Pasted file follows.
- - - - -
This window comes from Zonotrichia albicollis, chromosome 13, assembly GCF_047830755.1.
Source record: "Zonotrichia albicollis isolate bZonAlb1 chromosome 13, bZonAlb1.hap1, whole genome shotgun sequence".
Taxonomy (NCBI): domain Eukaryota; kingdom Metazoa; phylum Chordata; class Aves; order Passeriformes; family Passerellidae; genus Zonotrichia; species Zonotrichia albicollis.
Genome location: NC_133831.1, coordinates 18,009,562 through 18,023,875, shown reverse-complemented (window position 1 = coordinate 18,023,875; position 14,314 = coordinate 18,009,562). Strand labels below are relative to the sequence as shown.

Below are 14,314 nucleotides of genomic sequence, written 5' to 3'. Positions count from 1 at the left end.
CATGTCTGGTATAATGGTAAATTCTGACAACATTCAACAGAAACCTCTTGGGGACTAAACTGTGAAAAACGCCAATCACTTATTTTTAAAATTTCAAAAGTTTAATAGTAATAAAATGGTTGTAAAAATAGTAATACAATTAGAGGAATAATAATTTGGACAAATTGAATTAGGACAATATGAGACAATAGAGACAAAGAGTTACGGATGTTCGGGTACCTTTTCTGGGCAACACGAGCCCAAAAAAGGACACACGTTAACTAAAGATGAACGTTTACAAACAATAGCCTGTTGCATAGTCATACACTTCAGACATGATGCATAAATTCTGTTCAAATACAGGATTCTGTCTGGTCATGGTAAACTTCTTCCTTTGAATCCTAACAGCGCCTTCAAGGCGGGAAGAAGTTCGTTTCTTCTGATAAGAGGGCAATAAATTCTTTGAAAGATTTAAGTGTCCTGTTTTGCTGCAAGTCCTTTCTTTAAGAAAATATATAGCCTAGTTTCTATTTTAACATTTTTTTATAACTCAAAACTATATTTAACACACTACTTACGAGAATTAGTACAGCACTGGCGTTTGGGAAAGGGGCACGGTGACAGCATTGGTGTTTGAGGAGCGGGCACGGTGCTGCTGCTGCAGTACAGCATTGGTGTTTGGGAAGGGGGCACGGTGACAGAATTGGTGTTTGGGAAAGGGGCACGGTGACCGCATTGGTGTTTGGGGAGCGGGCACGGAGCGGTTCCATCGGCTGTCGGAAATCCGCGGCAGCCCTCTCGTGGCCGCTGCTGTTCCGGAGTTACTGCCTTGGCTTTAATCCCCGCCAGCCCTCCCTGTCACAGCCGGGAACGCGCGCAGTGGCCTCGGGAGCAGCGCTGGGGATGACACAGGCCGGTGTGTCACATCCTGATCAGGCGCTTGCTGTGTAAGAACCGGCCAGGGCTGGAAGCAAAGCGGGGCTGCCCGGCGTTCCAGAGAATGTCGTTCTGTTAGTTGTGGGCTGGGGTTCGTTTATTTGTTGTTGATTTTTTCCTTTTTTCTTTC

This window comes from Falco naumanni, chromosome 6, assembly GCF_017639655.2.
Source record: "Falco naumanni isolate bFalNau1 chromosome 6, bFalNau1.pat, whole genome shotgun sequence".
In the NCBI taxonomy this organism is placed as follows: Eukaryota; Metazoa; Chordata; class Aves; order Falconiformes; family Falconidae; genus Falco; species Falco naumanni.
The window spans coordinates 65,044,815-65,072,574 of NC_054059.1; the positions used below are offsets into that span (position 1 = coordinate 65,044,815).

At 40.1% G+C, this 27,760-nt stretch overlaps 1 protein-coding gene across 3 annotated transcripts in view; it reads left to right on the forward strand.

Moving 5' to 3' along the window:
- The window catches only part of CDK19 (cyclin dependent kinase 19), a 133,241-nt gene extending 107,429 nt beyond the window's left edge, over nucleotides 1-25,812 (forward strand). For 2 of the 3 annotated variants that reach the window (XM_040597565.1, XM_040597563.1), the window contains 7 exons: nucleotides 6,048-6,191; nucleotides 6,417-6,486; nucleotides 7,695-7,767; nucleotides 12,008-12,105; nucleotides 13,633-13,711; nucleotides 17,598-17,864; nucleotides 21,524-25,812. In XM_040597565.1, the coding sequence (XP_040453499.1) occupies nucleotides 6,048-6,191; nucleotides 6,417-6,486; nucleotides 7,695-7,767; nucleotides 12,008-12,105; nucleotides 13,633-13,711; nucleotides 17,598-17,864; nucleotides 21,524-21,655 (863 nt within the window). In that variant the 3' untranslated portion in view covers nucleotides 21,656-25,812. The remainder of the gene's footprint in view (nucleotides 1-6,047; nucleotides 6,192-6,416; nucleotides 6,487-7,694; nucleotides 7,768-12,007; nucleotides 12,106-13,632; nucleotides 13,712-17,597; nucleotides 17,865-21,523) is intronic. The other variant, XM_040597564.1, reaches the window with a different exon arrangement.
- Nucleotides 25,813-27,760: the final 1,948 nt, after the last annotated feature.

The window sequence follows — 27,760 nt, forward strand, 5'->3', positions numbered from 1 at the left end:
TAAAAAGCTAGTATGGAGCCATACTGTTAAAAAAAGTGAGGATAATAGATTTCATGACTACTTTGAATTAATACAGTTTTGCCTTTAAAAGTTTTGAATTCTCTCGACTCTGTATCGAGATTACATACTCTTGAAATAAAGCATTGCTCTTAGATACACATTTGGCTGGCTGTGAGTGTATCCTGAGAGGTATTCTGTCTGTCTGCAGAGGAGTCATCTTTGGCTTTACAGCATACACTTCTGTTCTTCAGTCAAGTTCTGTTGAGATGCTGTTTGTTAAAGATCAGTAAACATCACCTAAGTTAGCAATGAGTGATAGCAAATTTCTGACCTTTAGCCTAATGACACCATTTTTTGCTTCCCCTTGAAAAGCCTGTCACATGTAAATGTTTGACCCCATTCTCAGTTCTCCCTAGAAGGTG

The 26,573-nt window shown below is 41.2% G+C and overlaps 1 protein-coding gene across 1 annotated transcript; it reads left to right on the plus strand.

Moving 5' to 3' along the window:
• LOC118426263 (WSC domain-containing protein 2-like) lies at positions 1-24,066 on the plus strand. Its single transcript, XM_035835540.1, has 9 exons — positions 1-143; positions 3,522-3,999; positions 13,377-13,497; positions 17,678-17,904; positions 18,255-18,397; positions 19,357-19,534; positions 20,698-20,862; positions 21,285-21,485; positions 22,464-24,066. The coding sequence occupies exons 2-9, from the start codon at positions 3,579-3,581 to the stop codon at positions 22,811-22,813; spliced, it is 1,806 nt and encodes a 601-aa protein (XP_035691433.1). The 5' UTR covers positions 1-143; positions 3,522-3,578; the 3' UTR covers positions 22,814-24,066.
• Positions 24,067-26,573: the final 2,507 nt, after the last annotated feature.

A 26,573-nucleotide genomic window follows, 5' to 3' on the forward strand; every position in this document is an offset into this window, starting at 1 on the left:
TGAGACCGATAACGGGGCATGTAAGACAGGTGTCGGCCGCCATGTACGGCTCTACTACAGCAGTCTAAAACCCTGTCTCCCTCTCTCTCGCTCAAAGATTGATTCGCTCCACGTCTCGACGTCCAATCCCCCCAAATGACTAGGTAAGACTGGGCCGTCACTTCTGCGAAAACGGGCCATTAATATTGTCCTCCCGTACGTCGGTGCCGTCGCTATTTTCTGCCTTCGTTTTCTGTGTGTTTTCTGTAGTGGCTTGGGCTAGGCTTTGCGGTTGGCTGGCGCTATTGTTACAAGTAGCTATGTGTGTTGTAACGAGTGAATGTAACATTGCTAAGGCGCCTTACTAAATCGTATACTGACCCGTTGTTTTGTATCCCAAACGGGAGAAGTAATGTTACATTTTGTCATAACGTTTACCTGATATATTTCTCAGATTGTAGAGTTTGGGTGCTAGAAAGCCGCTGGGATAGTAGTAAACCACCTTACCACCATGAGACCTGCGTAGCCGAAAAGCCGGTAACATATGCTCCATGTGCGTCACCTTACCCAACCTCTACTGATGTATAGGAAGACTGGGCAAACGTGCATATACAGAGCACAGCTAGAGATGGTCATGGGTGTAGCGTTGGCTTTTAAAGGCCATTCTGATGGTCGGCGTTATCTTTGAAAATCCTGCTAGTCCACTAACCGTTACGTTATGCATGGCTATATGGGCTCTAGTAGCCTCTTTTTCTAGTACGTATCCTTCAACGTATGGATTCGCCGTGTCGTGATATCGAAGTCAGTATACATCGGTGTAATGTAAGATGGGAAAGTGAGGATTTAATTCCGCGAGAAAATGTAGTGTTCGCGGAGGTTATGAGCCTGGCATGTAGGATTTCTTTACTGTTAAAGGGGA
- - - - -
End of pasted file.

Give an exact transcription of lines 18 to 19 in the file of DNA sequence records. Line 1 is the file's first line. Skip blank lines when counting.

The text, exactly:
Moving 5' to 3' along the window:
• LOC118426263 (WSC domain-containing protein 2-like) lies at positions 1-24,066 on the plus strand. Its single transcript, XM_035835540.1, has 9 exons — positions 1-143; positions 3,522-3,999; positions 13,377-13,497; positions 17,678-17,904; positions 18,255-18,397; positions 19,357-19,534; positions 20,698-20,862; positions 21,285-21,485; positions 22,464-24,066. The coding sequence occupies exons 2-9, from the start codon at positions 3,579-3,581 to the stop codon at positions 22,811-22,813; spliced, it is 1,806 nt and encodes a 601-aa protein (XP_035691433.1). The 5' UTR covers positions 1-143; positions 3,522-3,578; the 3' UTR covers positions 22,814-24,066.